Sydney Airport has the cash to sustain its operations through the coronavirus crisis for an extended period of time, its chairman says.
Trevor Gerber told shareholders at the company’s annual general meeting on Friday that he expects the airport to remain compliant with its debt covenants and doesn’t foresee the need to raise additional equity.
“We will however continue to reflect on our capital structure and test our assumptions as we work through the recovery phase,” he said at the virtual meeting.
Australia’s biggest airport has already raised $850 million more in bank debt to weather the coronavirus crisis, which Mr Gerber likened to two or three historical shocks rolled into one.
Sydney airport has $1.5 billion in debt maturing in 2020 and 2021, but its $2.7 billion in liquidity “will comfortably cover these maturities if necessary” as well as its operating costs for some time, Mr Gerber said.
Even in a “scorched earth” scenario in which the airport received no revenue through the end of next year, it could meet its financial obligations, executives said.
The airport’s operator said that in the first 18 days of May, its international traffic was down 97.9 per cent and domestic traffic down 97.4 per cent, compared to a year ago.
This follows a 97.5 per cent drop in overall traffic in April to just 92,000 passengers after government travel restrictions imposed to curb the spread of coronavirus.
The airport has cut its capital expenditure in half, to $150 million to $200 million for the 12 months to April, deferring some projects while taking advantage of the mostly dormant airport to remodel the duty-free area and some of the ageing baggage infrastructure.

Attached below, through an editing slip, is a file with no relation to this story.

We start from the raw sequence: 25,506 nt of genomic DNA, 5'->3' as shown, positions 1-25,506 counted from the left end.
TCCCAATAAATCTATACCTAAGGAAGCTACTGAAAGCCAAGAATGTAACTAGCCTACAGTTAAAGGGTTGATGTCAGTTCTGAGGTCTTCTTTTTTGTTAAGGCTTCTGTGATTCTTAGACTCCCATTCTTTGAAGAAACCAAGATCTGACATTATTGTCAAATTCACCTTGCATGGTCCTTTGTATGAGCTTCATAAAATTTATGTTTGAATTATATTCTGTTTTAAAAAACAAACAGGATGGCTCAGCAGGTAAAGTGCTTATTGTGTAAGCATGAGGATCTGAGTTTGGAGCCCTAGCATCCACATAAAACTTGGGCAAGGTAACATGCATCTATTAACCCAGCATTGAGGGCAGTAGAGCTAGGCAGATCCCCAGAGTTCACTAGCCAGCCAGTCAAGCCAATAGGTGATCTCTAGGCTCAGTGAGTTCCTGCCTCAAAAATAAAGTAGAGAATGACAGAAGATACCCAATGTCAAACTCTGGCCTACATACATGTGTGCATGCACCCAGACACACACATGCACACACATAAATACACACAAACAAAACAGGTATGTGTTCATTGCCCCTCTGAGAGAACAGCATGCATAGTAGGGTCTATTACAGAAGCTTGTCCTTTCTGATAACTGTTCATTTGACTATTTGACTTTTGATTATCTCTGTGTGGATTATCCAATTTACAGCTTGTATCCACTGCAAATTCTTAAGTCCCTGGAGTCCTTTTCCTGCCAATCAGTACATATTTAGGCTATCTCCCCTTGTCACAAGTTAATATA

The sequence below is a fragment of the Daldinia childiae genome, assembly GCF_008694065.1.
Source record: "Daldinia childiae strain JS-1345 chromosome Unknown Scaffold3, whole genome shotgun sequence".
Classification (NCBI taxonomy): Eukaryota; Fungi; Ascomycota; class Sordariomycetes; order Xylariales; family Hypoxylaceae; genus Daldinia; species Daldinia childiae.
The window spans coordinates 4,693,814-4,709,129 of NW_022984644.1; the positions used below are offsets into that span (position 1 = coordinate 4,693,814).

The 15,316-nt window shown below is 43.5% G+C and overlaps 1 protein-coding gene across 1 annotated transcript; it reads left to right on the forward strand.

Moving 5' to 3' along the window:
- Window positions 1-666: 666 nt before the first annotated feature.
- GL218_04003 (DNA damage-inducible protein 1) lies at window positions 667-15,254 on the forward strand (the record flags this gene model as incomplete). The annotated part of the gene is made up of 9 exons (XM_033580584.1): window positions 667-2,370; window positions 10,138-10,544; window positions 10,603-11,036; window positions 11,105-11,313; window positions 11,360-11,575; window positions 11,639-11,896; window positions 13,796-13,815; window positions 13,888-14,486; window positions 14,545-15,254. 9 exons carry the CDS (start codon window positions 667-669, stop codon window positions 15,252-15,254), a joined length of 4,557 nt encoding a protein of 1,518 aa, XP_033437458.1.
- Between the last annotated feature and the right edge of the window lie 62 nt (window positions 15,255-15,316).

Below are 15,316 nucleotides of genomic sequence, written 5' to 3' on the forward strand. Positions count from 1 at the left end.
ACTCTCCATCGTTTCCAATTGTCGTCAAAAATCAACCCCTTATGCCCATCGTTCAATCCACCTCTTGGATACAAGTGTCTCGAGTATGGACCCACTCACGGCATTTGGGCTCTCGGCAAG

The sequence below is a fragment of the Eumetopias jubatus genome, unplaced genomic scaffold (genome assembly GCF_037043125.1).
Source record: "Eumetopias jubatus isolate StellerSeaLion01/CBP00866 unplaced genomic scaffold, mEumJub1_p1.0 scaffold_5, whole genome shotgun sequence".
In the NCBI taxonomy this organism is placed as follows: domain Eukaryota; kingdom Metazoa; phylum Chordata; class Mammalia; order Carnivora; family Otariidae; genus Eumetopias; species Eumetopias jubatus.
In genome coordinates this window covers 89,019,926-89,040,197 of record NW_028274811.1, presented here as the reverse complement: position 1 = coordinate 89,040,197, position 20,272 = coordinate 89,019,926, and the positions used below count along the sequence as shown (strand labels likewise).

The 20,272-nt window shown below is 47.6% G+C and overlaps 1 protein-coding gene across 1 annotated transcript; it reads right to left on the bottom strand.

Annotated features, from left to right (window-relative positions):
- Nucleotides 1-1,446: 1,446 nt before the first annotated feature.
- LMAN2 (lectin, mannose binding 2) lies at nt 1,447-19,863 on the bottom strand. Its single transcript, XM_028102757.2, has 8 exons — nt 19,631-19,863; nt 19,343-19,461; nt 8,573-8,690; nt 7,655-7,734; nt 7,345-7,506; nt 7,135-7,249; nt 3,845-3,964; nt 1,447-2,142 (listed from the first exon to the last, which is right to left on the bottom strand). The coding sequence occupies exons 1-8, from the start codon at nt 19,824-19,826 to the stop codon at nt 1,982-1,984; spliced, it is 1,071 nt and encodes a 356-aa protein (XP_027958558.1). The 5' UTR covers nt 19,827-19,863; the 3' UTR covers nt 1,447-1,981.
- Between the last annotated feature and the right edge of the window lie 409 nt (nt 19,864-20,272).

Chief executive Geoff Culbert told shareholders the airport was actively working with government and industry leaders to resume flights back and forth to New Zealand.
The airport sees the “Trans-Tasman bubble” as a template for how the airport begins reconnecting to its worldwide network of 48 international airlines and 110 destinations, he said.
Each week that Australia’s international borders remain shut is costing the tourism industry and the economy close to $1 billion a week, as well as depriving the airport of 70 per cent of its passenger-derived revenue, Mr Culbert said.
“Unfortunately we don’t have a crystal ball that can tell you when domestic and international travel will start up,” he said.
At 1212 AEDT, Sydney Airport shares were up 1.8 per cent to $5.69.
Also on Friday, Royal Bank of Canada Capital Markets retained its outperform rating on the airport, with a $7 price target.
Analyst James Nevin wrote that RBC was optimistic about a resumption of domestic flights and trans-Tasman flights, perhaps as soon as July.
The risk of COVID-19 transmission in flight appears to be low, with just a handful of cases globally though to be have been acquired on planes, Mr Nevin wrote in a note.